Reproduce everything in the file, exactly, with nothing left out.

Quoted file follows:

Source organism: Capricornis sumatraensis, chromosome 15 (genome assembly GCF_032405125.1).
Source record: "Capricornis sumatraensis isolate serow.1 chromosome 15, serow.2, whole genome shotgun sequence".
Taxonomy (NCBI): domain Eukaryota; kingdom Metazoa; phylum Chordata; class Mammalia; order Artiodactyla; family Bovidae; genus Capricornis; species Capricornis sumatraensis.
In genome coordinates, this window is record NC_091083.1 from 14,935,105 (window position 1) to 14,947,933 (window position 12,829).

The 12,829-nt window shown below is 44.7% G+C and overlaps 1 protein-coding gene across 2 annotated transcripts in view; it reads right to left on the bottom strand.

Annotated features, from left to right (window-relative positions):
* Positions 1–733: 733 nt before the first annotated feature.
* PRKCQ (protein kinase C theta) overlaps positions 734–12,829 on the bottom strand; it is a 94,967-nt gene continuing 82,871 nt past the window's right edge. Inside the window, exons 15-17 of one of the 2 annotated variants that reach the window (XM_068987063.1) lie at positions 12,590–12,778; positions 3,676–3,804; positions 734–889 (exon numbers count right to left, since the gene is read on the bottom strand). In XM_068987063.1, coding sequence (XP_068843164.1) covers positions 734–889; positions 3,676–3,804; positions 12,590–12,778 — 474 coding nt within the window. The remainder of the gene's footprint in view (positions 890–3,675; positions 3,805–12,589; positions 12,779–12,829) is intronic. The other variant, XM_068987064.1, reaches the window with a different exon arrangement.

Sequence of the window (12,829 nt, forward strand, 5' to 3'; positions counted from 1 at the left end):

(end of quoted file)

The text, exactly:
Source organism: Capricornis sumatraensis, chromosome 15 (genome assembly GCF_032405125.1).
Source record: "Capricornis sumatraensis isolate serow.1 chromosome 15, serow.2, whole genome shotgun sequence".
Taxonomy (NCBI): domain Eukaryota; kingdom Metazoa; phylum Chordata; class Mammalia; order Artiodactyla; family Bovidae; genus Capricornis; species Capricornis sumatraensis.
In genome coordinates, this window is record NC_091083.1 from 14,935,105 (window position 1) to 14,947,933 (window position 12,829).

The 12,829-nt window shown below is 44.7% G+C and overlaps 1 protein-coding gene across 2 annotated transcripts in view; it reads right to left on the bottom strand.

Annotated features, from left to right (window-relative positions):
* Positions 1–733: 733 nt before the first annotated feature.
* PRKCQ (protein kinase C theta) overlaps positions 734–12,829 on the bottom strand; it is a 94,967-nt gene continuing 82,871 nt past the window's right edge. Inside the window, exons 15-17 of one of the 2 annotated variants that reach the window (XM_068987063.1) lie at positions 12,590–12,778; positions 3,676–3,804; positions 734–889 (exon numbers count right to left, since the gene is read on the bottom strand). In XM_068987063.1, coding sequence (XP_068843164.1) covers positions 734–889; positions 3,676–3,804; positions 12,590–12,778 — 474 coding nt within the window. The remainder of the gene's footprint in view (positions 890–3,675; positions 3,805–12,589; positions 12,779–12,829) is intronic. The other variant, XM_068987064.1, reaches the window with a different exon arrangement.

Sequence of the window (12,829 nt, forward strand, 5' to 3'; positions counted from 1 at the left end):